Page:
Starting with a well-tread topic – VC returns, which are negative in the last 10 years, Thomas Hellman of UBC, did some cool analysis of the Thomson/Reuters data which analyzed the returns from US VC funds from inception through 9/3/08, and plotted the ROIs against the percentile of those ROIs. Stunningly it showed that the top 1% of funds had 41% of the total returns, the top 5% had 70%, the top 10% had 84%, and the top 25% had 104%. Several key thoughts follow from this:

  1. 75% of the funds lost money.
  2. If you aren’t in the top 10%, you probably won’t do too well.
  3. LPs are deserting the asset class, if they aren’t already in a top decile fund.

So what does this mean? Clearly the VC industry will continue to contract as the funds that haven’t performed well can’t find LPs. This has been discussed at length elsewhere. At the conference, in the networking sessions, and afterward, I learned more. But, with LPs abandoning any but the most established VC funds, should governments sustain them? Or is the VC model broken? (Those that follow my blog, know that I suggested this a long time ago,

And.. if you assume that the VC industry will collapse back to the top decile+ of funds, what does that mean to funding early-stage startups? That was one of the major topics of the conference. It was also the reason that angel investing got so much attention! (And, of course, why I was there.)

As I’ve blogged before, it is evident to both governments and policy makers that “high-growth startups,” primarily in tech, healthcare, and cleantech, can propel the economy. Many of the government speakers and participants acknowledged this and are struggling with how to make this happen in their geography.

Many of the policy makers that were present (and many of the VCs from outside the US) seem to believe that angels and angel groups must play a key role, both in financing and helping startups. But what does that mean? The conference participants adopted my term “professional angels” to distinguish between those that make occasional angel investments and those “professional angels” that (a) primarily do angel investing, (b) develop and maintain a portfolio, (c) invest with an experienced discipline, primarily in groups, and (d) help their companies and often serve on boards. A great deal of discussion was how to encourage Professional Angels to invest more and pick up some of the load from the VCs who will disappear.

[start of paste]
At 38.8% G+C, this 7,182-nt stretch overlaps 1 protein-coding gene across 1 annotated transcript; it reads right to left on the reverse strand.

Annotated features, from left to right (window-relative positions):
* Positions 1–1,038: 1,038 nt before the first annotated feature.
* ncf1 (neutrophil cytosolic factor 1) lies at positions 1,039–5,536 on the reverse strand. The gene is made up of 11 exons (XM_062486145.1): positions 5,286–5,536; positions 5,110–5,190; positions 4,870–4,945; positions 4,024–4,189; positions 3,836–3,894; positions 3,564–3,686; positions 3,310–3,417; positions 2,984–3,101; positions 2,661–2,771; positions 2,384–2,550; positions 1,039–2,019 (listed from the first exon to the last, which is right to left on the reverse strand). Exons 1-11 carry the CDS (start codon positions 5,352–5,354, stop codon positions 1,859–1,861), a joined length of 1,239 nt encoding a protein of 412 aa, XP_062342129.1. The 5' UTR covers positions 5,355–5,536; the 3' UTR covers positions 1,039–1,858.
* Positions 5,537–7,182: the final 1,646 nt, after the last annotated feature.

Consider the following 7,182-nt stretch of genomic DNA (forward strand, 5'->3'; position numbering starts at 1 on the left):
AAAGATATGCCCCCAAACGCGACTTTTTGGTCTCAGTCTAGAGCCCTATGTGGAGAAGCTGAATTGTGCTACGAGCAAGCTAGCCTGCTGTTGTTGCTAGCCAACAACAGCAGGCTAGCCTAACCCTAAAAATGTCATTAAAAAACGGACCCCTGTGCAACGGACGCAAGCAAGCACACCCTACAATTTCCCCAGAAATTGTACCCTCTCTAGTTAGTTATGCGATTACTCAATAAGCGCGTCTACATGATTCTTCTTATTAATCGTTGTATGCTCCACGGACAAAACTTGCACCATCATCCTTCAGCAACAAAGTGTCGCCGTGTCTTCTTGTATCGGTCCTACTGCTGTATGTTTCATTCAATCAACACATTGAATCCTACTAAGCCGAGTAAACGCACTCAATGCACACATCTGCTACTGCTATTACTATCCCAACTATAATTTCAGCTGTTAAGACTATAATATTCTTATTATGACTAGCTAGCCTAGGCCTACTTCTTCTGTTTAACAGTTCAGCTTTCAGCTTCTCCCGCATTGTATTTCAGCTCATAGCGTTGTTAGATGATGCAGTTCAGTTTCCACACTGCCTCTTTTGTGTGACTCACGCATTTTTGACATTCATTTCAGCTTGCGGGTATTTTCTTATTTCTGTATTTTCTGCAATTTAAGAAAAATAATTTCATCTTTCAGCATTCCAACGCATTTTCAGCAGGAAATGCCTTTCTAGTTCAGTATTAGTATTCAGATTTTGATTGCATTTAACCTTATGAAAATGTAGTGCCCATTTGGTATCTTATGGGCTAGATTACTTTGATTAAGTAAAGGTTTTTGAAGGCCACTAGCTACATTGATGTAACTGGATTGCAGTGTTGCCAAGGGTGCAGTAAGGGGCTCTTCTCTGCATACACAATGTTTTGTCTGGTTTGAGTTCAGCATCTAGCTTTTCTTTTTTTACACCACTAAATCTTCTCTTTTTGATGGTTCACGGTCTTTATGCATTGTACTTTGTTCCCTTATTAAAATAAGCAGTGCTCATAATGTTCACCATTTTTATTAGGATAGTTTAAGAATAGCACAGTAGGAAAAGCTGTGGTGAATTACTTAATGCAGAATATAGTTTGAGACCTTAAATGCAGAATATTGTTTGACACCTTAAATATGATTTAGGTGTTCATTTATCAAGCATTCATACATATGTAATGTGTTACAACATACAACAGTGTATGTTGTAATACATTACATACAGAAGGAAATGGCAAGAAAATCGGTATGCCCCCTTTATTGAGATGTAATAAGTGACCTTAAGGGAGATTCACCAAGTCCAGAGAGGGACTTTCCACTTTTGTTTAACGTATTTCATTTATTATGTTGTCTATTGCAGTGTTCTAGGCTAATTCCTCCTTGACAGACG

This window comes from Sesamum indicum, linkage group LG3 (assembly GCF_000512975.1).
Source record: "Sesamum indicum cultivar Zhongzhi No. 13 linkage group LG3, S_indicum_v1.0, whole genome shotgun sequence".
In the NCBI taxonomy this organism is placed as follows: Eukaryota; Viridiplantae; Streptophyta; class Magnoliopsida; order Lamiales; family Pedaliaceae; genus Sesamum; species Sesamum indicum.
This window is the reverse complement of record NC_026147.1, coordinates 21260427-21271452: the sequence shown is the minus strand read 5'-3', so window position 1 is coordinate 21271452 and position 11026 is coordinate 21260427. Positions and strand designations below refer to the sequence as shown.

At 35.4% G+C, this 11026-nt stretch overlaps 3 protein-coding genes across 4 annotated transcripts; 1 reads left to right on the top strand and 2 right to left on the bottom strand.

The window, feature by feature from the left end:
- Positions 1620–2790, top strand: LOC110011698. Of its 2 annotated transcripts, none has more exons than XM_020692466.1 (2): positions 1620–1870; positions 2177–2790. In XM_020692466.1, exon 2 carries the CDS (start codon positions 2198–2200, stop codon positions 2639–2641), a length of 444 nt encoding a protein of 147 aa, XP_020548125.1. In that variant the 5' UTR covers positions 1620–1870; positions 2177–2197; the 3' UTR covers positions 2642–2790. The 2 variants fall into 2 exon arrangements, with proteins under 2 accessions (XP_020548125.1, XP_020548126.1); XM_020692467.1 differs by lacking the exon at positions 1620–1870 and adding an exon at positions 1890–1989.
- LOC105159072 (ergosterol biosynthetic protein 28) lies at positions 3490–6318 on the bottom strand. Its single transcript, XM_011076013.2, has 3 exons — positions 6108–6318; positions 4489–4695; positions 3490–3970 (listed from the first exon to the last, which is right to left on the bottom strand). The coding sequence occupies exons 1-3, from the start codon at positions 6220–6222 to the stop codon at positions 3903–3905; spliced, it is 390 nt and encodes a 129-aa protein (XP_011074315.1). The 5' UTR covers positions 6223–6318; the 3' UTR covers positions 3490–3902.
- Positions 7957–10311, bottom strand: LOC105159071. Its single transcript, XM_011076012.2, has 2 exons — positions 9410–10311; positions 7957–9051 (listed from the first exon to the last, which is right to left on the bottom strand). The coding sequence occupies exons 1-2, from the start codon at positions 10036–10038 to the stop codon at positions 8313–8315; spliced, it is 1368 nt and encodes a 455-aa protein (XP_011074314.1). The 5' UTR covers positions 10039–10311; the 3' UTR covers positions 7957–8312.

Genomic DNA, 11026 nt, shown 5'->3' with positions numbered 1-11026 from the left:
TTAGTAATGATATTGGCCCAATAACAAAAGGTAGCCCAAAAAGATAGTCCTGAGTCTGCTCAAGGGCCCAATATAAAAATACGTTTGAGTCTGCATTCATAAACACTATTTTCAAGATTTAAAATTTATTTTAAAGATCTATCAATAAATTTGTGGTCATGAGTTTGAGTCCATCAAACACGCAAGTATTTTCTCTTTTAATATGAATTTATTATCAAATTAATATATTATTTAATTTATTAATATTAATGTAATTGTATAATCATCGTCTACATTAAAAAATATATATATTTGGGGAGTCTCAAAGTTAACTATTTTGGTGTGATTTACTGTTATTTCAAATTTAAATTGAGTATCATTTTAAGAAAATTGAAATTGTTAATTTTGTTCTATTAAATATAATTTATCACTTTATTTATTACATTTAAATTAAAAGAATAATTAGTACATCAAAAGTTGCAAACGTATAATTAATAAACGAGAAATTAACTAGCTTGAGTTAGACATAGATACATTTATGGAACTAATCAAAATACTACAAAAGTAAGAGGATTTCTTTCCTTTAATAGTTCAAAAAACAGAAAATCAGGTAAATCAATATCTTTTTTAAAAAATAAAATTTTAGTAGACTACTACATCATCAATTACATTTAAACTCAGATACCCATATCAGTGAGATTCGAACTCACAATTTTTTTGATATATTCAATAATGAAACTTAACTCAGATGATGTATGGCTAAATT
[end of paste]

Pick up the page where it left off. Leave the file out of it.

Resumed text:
A number of government incentives were discussed, including tax credits, capital gains holidays, etc. It seems that Canada is well ahead of the US in considering these. Hellman presented the results from some of the BC programs that have worked. When his study is published, I’ll include a reference.

What was also striking was how much the government officials in Canada and elsewhere are looking at the Angel group model in Seattle and wondering how they can duplicate what we have done. As we in Seattle realize that the model needs to be local (we couldn’t just copy the model from the Bay Area), it won’t be simple to extend it to other geographies.